Exploring Volunteerism Among Jewish Seniors
Review by Shanie Levin
Photography by Regina Lvovski
On Tuesday, March 7th, the third in the 2018-19 Jewish Seniors Alliance Empowerment Series took place at the Weinberg Centre. This year’s theme is “Renewing and Reinventing Yourself as an Older Adult”. JSA continues to partner with other seniors groups in the community to bring them information, education and entertainment.
On Tuesday, we heard from Eireann O’Dea, who wrote her Master’s Thesis on senior volunteers in the Jewish community. With the use of a power point, Eireann explained the extent of volunteerism among seniors, especially within the Jewish community. She started out by relating how she herself became involved in volunteering with seniors which eventually led to her choosing this topic for her thesis. The summary of her research is included at the end of this review.
After Eireann talked about her thesis she briefly interviewed Larry Shapiro, one of the volunteers who participated in her research.
She explained the extent of volunteerism and some of the motivations for volunteering. Eireann has recently joined the Board of Jewish Seniors Alliance. She is presently pursuing a PhD at Simon Fraser University.
After Eireann and Larry concluded their remarks, Jessica Bruce, the volunteer coordinator for the Weinberg and Louis Brier, spoke about volunteering with these programs.
The Weinberg provided wonderful pastries and tea and coffee that was enjoyed by all.
Older Jewish adults who volunteer:
Creating a “social infrastructure” of support, reciprocity, and concern for others.
Written by Eireann O’Dea
It is relatively common knowledge that volunteering provides tremendous benefits to individuals and to the community at large. Volunteers have the opportunity to bring an increased sense of meaning and purpose to their lives, expand their social network, exercise unique skills and hobbies, and of course help others in need. The presence of volunteers within a community increases social cohesion, builds trust, and creates a “social infrastructure” of support, reciprocity, and concern for others.
But what do volunteer roles really mean to those who participate in them? How does one start volunteering, and why do they continue? The Jewish community is exemplary in its provision of services and volunteer opportunities for children, youth, adults in mid to late life, and the elderly. Yet the personal experiences of those who volunteer here, from a research standpoint, is largely unknown. This fact, along with my own experiences of working and volunteering within the community, inspired my master’s thesis, titled, “An exploration of pathways, motivations, and experiences among older Jewish volunteers in Vancouver.” The findings reflect interviews with 21 volunteers.
The majority of participants have volunteered for most of their lives. They described having parents who were community minded, as well as adolescent experiences of being a part of Jewish youth organizations or women’s groups dedicated to community service. The expectations from others to volunteer was also discussed. Often, participants were asked volunteer by their peers, rather than seeking out opportunities themselves. Over the years, this allowed them to experience multiple volunteer roles, as they would often be exposed to another role as a result of their status as a volunteer in the community.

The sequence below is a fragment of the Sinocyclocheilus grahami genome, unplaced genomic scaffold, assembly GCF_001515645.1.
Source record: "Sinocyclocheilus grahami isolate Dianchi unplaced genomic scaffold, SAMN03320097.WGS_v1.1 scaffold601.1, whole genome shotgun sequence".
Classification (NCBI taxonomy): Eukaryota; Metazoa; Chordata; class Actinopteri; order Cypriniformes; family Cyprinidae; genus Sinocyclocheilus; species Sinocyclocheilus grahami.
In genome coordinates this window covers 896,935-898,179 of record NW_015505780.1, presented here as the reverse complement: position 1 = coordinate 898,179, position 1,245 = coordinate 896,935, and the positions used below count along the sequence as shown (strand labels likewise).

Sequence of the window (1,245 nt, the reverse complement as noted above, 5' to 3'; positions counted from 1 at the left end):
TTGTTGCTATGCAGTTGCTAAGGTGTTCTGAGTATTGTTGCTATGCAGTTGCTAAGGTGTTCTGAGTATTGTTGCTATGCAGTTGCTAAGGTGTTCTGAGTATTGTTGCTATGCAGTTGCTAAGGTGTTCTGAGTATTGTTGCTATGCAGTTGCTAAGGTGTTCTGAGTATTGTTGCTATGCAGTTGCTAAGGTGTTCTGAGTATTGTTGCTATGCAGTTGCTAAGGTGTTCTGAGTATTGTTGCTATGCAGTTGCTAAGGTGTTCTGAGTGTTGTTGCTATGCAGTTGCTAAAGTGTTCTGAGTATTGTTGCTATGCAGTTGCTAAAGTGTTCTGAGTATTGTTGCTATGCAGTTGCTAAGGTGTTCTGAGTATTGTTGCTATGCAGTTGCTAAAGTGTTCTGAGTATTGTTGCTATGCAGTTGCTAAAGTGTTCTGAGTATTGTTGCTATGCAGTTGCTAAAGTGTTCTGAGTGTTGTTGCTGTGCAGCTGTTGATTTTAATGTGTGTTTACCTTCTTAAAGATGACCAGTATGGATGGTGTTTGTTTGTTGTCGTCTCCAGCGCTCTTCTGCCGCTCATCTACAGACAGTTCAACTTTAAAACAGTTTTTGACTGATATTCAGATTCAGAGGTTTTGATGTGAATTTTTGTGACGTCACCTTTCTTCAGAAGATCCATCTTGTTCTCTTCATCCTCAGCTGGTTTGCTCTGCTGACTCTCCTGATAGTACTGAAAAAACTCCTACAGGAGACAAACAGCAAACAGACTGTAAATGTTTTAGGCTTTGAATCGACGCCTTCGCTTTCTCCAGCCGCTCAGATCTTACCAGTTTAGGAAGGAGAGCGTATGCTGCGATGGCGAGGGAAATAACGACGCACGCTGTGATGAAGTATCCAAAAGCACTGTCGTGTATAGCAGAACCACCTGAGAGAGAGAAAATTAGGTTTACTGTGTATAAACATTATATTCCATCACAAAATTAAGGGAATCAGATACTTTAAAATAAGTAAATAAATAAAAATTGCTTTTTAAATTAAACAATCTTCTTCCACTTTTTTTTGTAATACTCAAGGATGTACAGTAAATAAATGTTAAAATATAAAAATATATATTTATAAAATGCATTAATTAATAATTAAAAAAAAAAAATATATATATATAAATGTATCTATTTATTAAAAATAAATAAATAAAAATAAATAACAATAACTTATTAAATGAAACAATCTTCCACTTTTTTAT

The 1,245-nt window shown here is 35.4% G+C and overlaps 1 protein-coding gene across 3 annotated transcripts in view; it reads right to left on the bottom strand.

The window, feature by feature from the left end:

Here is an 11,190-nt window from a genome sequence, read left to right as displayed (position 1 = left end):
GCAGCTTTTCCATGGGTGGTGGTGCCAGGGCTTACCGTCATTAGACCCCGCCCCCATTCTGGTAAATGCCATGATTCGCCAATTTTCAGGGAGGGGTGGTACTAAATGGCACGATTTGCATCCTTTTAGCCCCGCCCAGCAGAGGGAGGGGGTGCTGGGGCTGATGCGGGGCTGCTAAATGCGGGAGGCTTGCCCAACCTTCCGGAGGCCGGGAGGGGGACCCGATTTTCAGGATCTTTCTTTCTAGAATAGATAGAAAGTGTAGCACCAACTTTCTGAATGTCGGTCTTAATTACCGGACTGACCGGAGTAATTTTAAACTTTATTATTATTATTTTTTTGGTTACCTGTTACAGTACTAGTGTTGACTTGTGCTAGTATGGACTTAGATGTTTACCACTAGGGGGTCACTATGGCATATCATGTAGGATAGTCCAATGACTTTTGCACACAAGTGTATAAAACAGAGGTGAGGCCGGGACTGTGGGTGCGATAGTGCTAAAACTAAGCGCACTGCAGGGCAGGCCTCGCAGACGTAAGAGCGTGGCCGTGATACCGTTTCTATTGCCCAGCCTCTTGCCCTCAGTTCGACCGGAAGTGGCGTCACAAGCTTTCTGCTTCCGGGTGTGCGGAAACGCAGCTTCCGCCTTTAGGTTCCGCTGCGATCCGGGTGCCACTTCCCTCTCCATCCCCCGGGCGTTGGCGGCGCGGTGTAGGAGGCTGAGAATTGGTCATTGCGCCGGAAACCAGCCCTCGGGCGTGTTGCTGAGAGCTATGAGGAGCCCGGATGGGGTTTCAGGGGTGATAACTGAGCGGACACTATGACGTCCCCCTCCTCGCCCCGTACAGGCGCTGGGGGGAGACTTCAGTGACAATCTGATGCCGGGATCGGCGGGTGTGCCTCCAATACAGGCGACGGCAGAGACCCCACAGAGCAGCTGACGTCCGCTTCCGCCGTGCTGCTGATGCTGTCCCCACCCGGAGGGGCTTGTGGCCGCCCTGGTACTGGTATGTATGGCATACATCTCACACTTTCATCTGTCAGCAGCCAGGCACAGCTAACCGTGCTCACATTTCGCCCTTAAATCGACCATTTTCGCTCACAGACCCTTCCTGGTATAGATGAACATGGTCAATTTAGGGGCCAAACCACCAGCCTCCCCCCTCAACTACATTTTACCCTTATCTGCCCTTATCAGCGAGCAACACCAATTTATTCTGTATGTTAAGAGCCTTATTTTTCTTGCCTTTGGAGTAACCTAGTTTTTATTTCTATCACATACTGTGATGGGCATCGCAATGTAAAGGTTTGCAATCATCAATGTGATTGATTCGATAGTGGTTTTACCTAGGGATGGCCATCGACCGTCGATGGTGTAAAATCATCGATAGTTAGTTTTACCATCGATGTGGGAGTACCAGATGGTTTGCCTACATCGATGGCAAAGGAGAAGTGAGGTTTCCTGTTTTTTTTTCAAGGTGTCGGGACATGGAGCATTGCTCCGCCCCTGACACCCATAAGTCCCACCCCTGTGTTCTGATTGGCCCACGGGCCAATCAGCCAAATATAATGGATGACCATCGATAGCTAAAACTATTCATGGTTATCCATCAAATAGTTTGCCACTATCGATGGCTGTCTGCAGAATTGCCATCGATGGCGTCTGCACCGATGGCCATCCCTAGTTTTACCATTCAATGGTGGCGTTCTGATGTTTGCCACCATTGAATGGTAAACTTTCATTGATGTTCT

Participants found volunteering to be personally rewarding, describing how their roles made them feel better about themselves, kept them
busy and productive, as well as mentally fit. Participants were also motivated to volunteer for generative reasons, that is, to help the next generation and the community at large. The desire to pass on Jewish culture was evident, with many describing their efforts and desire to serve organizations that preserved historical documents, worked to support Jewish infrastructure, and educate children in the community. They felt that volunteering represented an important part of Jewish life and cited the importance of helping others within Jewish culture and religion. Tzedakah, a Hebrew phrase meaning justice or righteousness, was frequently referenced.
Participants described the connections formed with their fellow volunteers and to the community. Friendships were maintained both within and outside of the context of the volunteer role. Caring for seniors was another common experience among participants. Many took on roles that involved working with older adults, whether it was making home visits to isolated older adults, or assisting with recreational programs. It was also found that participants gravitated towards leadership roles within volunteer organizations, and in some cases had founded their own initiatives. Participants also found their volunteer roles to be an opportunity to engage in personal interests and hobbies, as well as a chance to utilize skills they learned during their professional careers.
Volunteering is a highly productive way for older adults to increase their level of activity, foster their interests, help others, and continue to be social and connected to their communities. As Canada continues to diversify in terms of ethnic composition, it is essential that volunteer opportunities must be made accessible to and inclusive of older adults from all backgrounds. To achieve this, it is imperative that future research in this area encompasses the experiences and stories of older adults themselves
Eireann O’Dea is a PhD student in Gerontology at Simon Fraser University. Her research interests are related to community engagement among older adults, ethno-gerontology, and environmental accessibility. When she is not studying, Eireann enjoys doing yoga, playing soccer, and listening to music from the 1960’s.